Terry Dyroff's PSA blood test led to a prostate biopsy that didn't find cancer but gave him a life-threatening infection.
In the emergency room several days later, "I didn't sit, I just laid on the floor, I felt so bad," said Dyroff, 65, a retired professor from Silver Spring, Md. "I honestly thought I might be dying."
Donald Weaver was a healthy 74-year-old Kansas farmer until doctors went looking for prostate cancer. A PSA (prostate-specific antigen) test led to a biopsy and surgery, then a heart attack, organ failure, and a coma. His grief-stricken wife took him off life support.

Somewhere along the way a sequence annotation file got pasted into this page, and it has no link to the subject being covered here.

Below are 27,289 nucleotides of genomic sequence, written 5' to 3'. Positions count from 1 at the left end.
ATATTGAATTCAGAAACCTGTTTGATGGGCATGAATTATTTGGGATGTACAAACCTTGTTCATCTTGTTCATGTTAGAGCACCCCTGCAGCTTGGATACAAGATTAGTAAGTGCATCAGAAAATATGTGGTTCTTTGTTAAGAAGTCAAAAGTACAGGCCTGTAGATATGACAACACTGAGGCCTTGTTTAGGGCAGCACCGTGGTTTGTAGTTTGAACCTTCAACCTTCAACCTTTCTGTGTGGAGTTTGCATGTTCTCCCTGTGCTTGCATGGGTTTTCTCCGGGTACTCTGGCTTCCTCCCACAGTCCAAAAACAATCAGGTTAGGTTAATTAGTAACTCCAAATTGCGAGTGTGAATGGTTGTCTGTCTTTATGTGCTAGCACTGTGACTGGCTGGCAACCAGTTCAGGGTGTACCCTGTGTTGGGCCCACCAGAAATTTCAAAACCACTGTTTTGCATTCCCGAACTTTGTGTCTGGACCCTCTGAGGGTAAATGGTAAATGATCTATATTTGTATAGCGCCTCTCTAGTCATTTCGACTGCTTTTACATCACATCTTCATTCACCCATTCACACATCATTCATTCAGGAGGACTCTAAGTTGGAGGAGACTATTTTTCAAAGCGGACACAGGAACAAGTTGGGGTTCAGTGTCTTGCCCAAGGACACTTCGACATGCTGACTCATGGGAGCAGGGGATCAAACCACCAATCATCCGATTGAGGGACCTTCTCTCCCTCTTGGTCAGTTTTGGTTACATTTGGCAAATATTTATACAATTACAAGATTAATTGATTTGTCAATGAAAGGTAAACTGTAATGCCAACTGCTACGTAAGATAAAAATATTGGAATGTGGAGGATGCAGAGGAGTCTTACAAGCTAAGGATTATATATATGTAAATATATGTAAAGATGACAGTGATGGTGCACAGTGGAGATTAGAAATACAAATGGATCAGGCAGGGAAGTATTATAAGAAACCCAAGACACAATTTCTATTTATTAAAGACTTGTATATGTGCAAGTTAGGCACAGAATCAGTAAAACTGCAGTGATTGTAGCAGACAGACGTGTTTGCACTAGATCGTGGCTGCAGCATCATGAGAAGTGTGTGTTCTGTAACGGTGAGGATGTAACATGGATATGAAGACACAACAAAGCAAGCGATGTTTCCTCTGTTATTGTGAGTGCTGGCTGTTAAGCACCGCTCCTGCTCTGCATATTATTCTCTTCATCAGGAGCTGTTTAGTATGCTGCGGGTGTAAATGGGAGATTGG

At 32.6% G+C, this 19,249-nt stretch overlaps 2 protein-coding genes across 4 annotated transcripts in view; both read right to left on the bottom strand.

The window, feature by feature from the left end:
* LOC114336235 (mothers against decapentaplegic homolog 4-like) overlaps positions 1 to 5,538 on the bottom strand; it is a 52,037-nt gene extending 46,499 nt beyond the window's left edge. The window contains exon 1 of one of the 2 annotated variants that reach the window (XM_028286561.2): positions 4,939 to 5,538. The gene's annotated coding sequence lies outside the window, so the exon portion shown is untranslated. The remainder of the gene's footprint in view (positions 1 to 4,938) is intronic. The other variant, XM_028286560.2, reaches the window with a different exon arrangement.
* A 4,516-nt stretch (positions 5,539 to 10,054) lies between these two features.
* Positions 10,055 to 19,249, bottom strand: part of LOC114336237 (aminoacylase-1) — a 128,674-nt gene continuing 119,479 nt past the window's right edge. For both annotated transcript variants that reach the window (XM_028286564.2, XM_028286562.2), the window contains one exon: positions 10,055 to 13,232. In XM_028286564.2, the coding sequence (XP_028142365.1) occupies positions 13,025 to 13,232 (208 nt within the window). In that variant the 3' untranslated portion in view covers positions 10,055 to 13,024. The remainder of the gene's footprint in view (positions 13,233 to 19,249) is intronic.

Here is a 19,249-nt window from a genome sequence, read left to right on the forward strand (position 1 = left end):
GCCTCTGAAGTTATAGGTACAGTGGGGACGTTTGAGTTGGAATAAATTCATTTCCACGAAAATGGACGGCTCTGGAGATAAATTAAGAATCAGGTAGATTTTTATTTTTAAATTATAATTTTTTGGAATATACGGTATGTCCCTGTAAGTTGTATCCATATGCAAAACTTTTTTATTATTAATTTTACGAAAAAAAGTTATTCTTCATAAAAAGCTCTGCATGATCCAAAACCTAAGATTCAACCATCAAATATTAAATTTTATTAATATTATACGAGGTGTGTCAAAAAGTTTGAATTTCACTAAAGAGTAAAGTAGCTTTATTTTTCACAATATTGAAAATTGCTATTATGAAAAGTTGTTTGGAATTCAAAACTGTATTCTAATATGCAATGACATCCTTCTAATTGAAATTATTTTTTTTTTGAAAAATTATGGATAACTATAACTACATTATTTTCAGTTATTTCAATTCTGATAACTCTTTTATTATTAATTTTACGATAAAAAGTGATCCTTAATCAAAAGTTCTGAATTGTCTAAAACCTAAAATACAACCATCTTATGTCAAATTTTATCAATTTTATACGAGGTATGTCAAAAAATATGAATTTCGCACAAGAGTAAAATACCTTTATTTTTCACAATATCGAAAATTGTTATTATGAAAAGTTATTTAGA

"He died of unnecessary preventive medicine," said his nephew, Dr. Jay Siwek, vice chairman of family medicine at Georgetown University. "Blood tests can kill you."